Like all other vocoders, the DVP1's circuitry is capable of handling only vowel sounds, which leaves us with something of a problem: without consonants, most sounds appear indistinct and artificial. To overcome this, the Korg's Breath Bypass feature is designed to put the missing consonants back into the output signal. Three control parameters are tied up with this: Level, which determines the balance between consonant and vowel components of the output, and Level and Pitch Threshold, which determine the sensitivity of the bypass circuitry.
There are one or two other refinements worthy of mention. First of these is a straightforward attack-decay envelope giving control over volume rise time and release time. Simple but effective.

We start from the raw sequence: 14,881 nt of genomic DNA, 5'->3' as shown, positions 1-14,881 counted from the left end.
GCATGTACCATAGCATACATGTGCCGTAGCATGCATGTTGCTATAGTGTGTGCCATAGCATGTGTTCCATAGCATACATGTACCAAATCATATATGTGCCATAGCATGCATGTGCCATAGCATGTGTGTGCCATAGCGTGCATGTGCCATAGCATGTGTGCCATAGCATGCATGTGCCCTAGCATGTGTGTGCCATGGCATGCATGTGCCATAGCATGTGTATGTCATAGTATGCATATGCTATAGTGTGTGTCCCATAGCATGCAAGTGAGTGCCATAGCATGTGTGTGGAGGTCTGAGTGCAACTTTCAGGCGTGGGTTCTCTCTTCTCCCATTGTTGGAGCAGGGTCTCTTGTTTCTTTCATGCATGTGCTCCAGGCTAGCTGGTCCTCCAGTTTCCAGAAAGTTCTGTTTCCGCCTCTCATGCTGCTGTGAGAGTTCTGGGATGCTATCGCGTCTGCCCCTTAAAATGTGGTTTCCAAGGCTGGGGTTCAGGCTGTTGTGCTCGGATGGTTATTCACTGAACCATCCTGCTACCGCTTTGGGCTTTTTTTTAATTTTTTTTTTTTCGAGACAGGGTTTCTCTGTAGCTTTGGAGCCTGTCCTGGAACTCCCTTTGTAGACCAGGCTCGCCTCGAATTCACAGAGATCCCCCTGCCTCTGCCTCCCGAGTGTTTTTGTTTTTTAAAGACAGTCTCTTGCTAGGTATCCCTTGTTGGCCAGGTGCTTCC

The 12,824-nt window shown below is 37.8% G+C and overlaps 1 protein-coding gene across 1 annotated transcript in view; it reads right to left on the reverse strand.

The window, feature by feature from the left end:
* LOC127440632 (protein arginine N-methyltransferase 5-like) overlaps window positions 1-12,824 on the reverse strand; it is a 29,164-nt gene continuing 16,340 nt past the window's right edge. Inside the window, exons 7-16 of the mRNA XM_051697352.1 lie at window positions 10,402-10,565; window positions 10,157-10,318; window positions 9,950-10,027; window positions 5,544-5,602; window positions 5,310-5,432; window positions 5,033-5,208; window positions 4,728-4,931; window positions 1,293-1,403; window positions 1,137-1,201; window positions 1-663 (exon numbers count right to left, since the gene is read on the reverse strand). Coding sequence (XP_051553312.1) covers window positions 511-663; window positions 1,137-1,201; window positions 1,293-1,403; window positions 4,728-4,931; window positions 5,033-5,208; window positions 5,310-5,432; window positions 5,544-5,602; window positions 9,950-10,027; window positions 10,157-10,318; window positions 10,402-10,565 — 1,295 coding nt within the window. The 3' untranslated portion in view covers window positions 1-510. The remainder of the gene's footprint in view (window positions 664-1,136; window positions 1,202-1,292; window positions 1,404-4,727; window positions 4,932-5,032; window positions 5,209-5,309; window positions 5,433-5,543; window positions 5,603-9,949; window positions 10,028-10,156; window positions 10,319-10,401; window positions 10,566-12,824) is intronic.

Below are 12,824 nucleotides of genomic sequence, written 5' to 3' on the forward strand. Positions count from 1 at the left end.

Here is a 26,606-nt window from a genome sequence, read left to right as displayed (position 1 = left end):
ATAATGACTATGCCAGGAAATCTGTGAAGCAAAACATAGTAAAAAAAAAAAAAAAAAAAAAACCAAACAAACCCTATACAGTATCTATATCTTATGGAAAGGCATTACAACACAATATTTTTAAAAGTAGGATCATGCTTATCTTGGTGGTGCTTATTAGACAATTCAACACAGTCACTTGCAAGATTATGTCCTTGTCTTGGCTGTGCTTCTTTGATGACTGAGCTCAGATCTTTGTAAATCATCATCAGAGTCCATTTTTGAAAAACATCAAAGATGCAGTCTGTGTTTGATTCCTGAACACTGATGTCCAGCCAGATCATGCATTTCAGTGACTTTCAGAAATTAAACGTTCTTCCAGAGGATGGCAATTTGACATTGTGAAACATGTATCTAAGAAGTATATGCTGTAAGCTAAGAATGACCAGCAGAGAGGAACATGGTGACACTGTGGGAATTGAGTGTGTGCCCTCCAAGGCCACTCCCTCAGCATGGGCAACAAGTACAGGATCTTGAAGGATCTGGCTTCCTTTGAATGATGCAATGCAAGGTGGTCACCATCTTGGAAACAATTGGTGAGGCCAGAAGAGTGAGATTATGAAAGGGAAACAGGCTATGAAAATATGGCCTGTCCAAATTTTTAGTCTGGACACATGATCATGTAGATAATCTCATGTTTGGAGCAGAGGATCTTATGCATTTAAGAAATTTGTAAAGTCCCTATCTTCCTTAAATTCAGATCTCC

Then there's a pitch envelope generator. Not a great innovation, I'm sure you'll agree, but one that's capable of adding subtler, less obvious facets to the vocoded sound.
Internal Wave is essentially the same as the Vocoder mode, except that the microphone input is replaced by one of eight synthetically-generated voice waveforms. These come in a variety of styles, covering male and female sources and a variety of vowel shapes: a, la, lu and wo. Some 24 of the 32 factory programs are devoted to effects generated in this way, and the Formant parameters crop up again here to lend a helping hand.
To my mind, though, the internal settings are the least useful aspect of the DVP1. Some of the waveforms represent a valiant effort at replicating vocal sounds, but I'm left thinking that the technology at this level is well below that needed to synthesise a sound is complex as the human voice.
Many of the sounds are thin and, worse, dynamically repetitive. Part of the beauty of a vocoder is the freedom of articulation it affords, whereby no two sounds need ever be exactly alike. Use an internal waveform, and you kiss that unpredictability goodbye.